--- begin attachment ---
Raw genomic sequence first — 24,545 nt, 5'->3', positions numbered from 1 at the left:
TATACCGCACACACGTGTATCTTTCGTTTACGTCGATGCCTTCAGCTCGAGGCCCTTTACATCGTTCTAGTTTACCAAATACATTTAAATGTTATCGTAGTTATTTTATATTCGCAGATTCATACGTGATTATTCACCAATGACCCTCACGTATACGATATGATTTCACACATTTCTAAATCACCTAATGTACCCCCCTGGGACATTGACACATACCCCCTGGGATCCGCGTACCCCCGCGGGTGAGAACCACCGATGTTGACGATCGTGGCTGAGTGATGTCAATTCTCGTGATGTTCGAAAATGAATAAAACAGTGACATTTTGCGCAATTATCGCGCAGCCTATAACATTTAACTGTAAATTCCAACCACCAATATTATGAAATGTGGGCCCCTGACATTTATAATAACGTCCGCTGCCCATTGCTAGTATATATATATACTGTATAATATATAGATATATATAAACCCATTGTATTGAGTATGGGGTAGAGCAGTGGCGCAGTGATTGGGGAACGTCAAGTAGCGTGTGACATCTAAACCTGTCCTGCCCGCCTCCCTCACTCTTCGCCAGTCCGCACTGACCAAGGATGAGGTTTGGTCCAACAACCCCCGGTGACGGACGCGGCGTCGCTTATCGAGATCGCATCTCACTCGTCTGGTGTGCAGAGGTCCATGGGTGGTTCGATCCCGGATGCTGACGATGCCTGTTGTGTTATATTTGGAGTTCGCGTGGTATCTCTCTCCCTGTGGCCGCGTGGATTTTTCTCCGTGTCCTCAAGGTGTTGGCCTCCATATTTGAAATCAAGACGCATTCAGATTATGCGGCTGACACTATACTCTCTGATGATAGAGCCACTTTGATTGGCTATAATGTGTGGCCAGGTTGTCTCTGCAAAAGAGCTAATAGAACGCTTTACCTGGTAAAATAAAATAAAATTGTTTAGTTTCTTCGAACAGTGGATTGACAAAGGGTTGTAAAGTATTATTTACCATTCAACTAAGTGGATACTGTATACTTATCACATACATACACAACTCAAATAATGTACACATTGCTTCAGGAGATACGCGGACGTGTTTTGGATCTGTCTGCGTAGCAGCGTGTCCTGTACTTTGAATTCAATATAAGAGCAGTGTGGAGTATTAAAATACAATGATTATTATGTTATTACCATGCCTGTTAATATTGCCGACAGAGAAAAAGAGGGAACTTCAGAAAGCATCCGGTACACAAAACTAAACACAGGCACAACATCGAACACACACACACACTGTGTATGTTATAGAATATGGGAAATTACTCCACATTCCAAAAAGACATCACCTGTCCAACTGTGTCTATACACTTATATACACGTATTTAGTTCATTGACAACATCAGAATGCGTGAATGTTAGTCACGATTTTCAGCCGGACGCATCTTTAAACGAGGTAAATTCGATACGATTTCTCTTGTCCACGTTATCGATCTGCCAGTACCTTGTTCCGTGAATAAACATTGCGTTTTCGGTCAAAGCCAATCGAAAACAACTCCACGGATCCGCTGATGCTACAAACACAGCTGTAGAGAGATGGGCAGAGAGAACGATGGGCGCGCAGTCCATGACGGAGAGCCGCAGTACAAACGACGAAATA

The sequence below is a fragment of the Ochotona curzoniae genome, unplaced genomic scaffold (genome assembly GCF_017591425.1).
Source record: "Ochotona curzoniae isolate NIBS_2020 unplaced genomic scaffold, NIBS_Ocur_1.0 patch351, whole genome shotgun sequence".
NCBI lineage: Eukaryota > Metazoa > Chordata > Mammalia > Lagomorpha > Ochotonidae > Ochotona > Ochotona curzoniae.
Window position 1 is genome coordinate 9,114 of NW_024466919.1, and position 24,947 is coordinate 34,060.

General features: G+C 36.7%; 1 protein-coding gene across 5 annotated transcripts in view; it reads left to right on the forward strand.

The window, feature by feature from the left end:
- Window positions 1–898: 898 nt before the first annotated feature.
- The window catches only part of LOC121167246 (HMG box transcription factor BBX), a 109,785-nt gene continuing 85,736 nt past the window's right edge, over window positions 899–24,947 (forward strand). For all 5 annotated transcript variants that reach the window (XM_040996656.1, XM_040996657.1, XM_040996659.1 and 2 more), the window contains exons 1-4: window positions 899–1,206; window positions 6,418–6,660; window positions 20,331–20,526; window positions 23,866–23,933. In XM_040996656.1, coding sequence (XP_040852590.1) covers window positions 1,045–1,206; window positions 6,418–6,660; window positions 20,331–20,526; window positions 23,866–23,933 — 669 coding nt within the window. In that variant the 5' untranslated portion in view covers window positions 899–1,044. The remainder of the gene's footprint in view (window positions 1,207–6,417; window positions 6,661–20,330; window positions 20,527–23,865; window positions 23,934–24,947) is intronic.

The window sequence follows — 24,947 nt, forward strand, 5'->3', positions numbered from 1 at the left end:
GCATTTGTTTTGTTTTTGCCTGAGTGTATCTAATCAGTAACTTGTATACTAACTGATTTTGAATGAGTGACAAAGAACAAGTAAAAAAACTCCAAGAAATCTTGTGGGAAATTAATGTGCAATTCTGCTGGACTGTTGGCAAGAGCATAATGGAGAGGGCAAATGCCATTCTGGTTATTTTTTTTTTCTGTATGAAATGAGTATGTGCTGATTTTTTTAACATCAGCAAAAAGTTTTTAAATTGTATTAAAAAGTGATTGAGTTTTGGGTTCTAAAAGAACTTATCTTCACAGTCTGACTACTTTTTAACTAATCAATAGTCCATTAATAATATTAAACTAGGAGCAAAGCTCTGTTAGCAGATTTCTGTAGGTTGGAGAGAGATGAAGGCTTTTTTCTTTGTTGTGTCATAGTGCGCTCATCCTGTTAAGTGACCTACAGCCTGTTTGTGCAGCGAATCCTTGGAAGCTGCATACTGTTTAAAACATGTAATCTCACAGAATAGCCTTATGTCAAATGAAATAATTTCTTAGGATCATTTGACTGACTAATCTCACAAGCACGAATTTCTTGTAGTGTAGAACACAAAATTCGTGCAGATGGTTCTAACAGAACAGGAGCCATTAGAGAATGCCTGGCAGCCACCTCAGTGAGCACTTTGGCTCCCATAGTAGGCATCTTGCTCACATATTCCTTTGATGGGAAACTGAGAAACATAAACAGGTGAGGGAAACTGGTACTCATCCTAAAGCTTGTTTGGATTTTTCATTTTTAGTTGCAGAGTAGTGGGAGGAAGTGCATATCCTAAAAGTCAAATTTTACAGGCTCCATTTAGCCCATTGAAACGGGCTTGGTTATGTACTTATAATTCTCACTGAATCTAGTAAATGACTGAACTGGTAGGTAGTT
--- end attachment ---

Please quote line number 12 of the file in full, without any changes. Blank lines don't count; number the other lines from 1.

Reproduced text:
GCATTTGTTTTGTTTTTGCCTGAGTGTATCTAATCAGTAACTTGTATACTAACTGATTTTGAATGAGTGACAAAGAACAAGTAAAAAAACTCCAAGAAATCTTGTGGGAAATTAATGTGCAATTCTGCTGGACTGTTGGCAAGAGCATAATGGAGAGGGCAAATGCCATTCTGGTTATTTTTTTTTTCTGTATGAAATGAGTATGTGCTGATTTTTTTAACATCAGCAAAAAGTTTTTAAATTGTATTAAAAAGTGATTGAGTTTTGGGTTCTAAAAGAACTTATCTTCACAGTCTGACTACTTTTTAACTAATCAATAGTCCATTAATAATATTAAACTAGGAGCAAAGCTCTGTTAGCAGATTTCTGTAGGTTGGAGAGAGATGAAGGCTTTTTTCTTTGTTGTGTCATAGTGCGCTCATCCTGTTAAGTGACCTACAGCCTGTTTGTGCAGCGAATCCTTGGAAGCTGCATACTGTTTAAAACATGTAATCTCACAGAATAGCCTTATGTCAAATGAAATAATTTCTTAGGATCATTTGACTGACTAATCTCACAAGCACGAATTTCTTGTAGTGTAGAACACAAAATTCGTGCAGATGGTTCTAACAGAACAGGAGCCATTAGAGAATGCCTGGCAGCCACCTCAGTGAGCACTTTGGCTCCCATAGTAGGCATCTTGCTCACATATTCCTTTGATGGGAAACTGAGAAACATAAACAGGTGAGGGAAACTGGTACTCATCCTAAAGCTTGTTTGGATTTTTCATTTTTAGTTGCAGAGTAGTGGGAGGAAGTGCATATCCTAAAAGTCAAATTTTACAGGCTCCATTTAGCCCATTGAAACGGGCTTGGTTATGTACTTATAATTCTCACTGAATCTAGTAAATGACTGAACTGGTAGGTAGTT